Over the past week, it has become clear that a third annual conflagration throughout Europe is upon us. The crisis has morphed yet again, and like The Hydra, it has come back in a more menacing form. The issue this summer is more profound than the “sovereign debt crisis” which struck last summer. Last summer’s issues were always containable with simple resolve from the ECB. The market forced the issue in sudden manner and eventually a fix came in the form of 3-year long-term refinancing operations (LTRO). Astute observers will notice that today, sovereign debt rates, while higher, have not flared up to the levels they reached last year. European interest rates should not approach summer levels because there is a set playbook that works to contain sovereign rates as soon as the ECB feels the sufficient amount of urgency to spring into action.
Over the past 6-months, fiscal austerity has been implemented across much of Europe and it simply hasn’t shown any evidence of success. Closing budget deficit gaps and paying down debt is a solution that works quickly when growth is high and works over a stretched out period when growth is slow or even flat. If growth is negative for any type of sustained period the austerity may not work at all. Europe ex-Germany is in recession and there isn’t the time or political will to implement a slow steady austere fix. Since there is no quick fix for Europe the focus has swung immediately back to the flawed construct of the entire Eurozone. Greece is in the news again each day but Greece really shouldn’t matter as much as it does. Greece is a country with 11 million people (probably less just now) which is holding the global economy hostage. The reason why Greece matters much more so than its individual economic significance is based on the flawed Eurozone construct.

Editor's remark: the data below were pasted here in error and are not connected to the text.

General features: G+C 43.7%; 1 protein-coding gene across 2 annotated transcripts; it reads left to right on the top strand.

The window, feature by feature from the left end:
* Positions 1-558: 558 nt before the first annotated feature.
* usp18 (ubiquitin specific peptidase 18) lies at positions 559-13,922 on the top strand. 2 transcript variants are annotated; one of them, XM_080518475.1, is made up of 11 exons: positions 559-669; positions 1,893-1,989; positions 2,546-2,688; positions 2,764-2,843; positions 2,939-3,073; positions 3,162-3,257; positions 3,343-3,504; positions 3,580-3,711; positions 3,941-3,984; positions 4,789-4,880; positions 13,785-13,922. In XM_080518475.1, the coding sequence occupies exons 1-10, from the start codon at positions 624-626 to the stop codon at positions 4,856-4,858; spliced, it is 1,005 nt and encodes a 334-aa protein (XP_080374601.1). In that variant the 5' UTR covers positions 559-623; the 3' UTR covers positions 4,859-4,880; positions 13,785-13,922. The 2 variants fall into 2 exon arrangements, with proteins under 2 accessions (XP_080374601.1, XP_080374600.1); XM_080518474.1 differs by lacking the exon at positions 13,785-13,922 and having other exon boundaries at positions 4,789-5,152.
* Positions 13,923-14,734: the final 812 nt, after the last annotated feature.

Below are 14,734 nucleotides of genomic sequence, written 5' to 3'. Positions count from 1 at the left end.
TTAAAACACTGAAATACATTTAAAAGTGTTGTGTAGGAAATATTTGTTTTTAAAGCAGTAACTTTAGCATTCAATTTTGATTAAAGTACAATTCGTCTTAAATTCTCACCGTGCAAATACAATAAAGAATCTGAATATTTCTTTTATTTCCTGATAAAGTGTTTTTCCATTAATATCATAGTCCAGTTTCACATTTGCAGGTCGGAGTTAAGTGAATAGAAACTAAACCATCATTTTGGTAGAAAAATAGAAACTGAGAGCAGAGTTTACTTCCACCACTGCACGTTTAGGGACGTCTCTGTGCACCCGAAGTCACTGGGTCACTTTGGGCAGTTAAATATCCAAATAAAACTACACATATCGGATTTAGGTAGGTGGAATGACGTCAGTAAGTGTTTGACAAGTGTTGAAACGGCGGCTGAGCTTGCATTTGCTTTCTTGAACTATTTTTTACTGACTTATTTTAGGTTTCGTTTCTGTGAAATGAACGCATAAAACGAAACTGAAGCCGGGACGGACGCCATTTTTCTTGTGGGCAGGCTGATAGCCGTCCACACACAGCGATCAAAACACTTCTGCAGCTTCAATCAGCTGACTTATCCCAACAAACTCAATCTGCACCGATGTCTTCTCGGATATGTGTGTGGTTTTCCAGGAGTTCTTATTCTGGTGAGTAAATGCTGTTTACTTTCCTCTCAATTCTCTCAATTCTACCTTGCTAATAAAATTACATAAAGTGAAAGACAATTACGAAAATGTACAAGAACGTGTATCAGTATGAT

A monetary union without fiscal union simply isn’t constructed to survive difficult times let alone a crisis. Nothing has been done since a summer ago (or two summers ago) to solve the problems of construct. Economies which are in recession have no ability to jump start economic growth. These economies are saddled with anti-inflation Germanic monetary policy with interest rates which are too high and a currency value which is also too high. Francois Hollande can talk about the need for growth in Europe till cows fly into the moon but it doesn’t mean that growth will simply happen on its own. There are a number of adjustments which need to take place but cannot.
The value of the EUR currency is inappropriate for all of the individual Eurozone members. Given the varying levels of economic competitiveness and unemployment there should be radically different currency values across Europe. Germany is the most competitive economy in Europe which is exposed to the same exchange rate as Spain (one of the least competitive economies). Normally there is an exchange rate adjustment mechanism which during times of economic weakness causes relative currency depreciation. The exchange rate move has some impact on trade but also has a very important impact on costs. Very strong currency countries become more expensive to do business in for the rest of the world. This is one of the reasons why Vietnam is gaining cost and competitiveness advantages relative to China and more manufacturing and FDI is flowing to Vietnam relative to China on the margin. Exchange rate weakness is one way to get cost competitiveness in line.